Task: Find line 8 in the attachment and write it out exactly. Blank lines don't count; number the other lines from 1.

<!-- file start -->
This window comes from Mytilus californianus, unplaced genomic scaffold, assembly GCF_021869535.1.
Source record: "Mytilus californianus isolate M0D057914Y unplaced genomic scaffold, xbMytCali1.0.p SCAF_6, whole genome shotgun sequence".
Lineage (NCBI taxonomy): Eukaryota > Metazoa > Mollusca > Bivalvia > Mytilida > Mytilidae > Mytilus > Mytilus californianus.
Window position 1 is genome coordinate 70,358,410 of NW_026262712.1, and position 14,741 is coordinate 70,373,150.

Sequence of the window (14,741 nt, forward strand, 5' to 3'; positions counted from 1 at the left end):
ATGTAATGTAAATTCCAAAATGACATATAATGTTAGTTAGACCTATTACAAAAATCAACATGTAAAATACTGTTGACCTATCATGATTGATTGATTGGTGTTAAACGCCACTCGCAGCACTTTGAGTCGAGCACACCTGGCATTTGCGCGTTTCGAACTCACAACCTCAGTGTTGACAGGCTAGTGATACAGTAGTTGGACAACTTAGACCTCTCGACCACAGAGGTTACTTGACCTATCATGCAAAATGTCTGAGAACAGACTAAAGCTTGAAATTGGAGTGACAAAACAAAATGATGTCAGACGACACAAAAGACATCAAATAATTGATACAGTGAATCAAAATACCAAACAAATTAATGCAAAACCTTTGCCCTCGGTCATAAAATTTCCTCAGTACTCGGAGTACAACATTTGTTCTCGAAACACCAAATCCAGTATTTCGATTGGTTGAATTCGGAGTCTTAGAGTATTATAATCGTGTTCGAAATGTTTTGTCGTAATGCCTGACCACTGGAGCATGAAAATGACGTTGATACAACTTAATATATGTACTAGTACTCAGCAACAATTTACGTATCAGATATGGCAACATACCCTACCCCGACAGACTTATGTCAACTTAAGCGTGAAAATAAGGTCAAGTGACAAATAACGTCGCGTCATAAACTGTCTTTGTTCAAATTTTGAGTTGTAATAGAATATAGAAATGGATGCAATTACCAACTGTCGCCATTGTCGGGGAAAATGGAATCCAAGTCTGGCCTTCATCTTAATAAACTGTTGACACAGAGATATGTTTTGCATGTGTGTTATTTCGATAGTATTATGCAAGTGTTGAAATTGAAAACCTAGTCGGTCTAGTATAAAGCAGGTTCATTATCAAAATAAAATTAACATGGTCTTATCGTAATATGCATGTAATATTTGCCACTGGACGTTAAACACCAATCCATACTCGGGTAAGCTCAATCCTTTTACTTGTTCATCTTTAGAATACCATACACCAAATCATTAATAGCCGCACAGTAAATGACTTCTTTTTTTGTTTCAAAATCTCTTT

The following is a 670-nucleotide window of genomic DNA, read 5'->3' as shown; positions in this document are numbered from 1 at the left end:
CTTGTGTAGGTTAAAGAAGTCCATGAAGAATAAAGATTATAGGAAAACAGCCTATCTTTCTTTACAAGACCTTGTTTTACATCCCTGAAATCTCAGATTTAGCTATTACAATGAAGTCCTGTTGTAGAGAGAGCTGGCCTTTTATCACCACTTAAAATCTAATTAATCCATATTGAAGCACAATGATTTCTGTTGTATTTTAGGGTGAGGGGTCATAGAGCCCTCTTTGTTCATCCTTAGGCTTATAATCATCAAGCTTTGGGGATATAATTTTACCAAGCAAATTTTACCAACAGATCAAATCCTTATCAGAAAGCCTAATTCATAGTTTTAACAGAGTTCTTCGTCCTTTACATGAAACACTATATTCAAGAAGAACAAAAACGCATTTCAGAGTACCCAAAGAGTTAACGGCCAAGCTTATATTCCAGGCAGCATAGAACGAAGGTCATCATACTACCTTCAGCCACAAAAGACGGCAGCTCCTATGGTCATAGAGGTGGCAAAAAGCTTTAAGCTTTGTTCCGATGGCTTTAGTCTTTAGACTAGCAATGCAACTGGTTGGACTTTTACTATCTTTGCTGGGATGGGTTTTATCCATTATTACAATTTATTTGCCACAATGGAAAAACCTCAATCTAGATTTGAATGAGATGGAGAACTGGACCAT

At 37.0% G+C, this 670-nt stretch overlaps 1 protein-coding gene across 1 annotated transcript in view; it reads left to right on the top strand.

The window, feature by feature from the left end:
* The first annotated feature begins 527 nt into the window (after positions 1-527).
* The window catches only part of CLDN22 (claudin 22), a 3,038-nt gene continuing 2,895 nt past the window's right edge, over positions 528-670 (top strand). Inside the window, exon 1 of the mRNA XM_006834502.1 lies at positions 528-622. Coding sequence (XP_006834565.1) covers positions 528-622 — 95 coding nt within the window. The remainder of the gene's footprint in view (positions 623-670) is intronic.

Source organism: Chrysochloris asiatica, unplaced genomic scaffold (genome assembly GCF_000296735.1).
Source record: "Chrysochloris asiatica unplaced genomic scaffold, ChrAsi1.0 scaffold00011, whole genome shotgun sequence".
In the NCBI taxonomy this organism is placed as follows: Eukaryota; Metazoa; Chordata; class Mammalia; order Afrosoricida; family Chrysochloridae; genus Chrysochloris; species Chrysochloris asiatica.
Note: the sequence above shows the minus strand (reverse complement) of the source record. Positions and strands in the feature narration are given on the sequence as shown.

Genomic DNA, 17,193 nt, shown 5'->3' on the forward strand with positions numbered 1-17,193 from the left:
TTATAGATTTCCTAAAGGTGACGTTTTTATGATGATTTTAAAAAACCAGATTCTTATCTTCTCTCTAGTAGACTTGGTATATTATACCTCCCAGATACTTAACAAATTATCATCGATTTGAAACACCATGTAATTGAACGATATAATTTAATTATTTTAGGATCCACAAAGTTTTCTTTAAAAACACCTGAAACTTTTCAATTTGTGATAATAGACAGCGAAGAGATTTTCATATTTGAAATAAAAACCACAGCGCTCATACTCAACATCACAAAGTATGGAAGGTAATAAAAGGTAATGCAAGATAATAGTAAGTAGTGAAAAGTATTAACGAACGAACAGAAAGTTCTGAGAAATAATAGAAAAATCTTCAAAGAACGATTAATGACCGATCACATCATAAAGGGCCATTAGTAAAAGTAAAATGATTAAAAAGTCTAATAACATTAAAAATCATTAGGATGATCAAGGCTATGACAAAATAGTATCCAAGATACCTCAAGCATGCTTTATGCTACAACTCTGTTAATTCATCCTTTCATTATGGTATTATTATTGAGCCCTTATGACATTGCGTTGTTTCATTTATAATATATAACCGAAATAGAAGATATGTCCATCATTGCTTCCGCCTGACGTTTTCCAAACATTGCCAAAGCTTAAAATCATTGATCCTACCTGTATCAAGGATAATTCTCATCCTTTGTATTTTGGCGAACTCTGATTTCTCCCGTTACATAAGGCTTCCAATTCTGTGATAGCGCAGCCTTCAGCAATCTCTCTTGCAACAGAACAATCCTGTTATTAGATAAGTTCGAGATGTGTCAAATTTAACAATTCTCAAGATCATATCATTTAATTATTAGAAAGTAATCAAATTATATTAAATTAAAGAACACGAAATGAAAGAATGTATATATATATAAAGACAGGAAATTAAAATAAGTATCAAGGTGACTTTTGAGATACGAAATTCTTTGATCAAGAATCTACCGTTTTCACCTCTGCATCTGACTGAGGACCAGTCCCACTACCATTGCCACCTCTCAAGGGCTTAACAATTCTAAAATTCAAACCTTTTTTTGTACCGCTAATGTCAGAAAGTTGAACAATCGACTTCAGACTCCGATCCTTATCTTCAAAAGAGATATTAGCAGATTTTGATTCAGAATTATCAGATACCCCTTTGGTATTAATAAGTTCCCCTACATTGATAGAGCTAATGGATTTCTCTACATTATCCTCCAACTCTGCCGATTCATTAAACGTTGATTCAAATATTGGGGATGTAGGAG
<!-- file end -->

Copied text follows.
CTTGTGTAGGTTAAAGAAGTCCATGAAGAATAAAGATTATAGGAAAACAGCCTATCTTTCTTTACAAGACCTTGTTTTACATCCCTGAAATCTCAGATTTAGCTATTACAATGAAGTCCTGTTGTAGAGAGAGCTGGCCTTTTATCACCACTTAAAATCTAATTAATCCATATTGAAGCACAATGATTTCTGTTGTATTTTAGGGTGAGGGGTCATAGAGCCCTCTTTGTTCATCCTTAGGCTTATAATCATCAAGCTTTGGGGATATAATTTTACCAAGCAAATTTTACCAACAGATCAAATCCTTATCAGAAAGCCTAATTCATAGTTTTAACAGAGTTCTTCGTCCTTTACATGAAACACTATATTCAAGAAGAACAAAAACGCATTTCAGAGTACCCAAAGAGTTAACGGCCAAGCTTATATTCCAGGCAGCATAGAACGAAGGTCATCATACTACCTTCAGCCACAAAAGACGGCAGCTCCTATGGTCATAGAGGTGGCAAAAAGCTTTAAGCTTTGTTCCGATGGCTTTAGTCTTTAGACTAGCAATGCAACTGGTTGGACTTTTACTATCTTTGCTGGGATGGGTTTTATCCATTATTACAATTTATTTGCCACAATGGAAAAACCTCAATCTAGATTTGAATGAGATGGAGAACTGGACCAT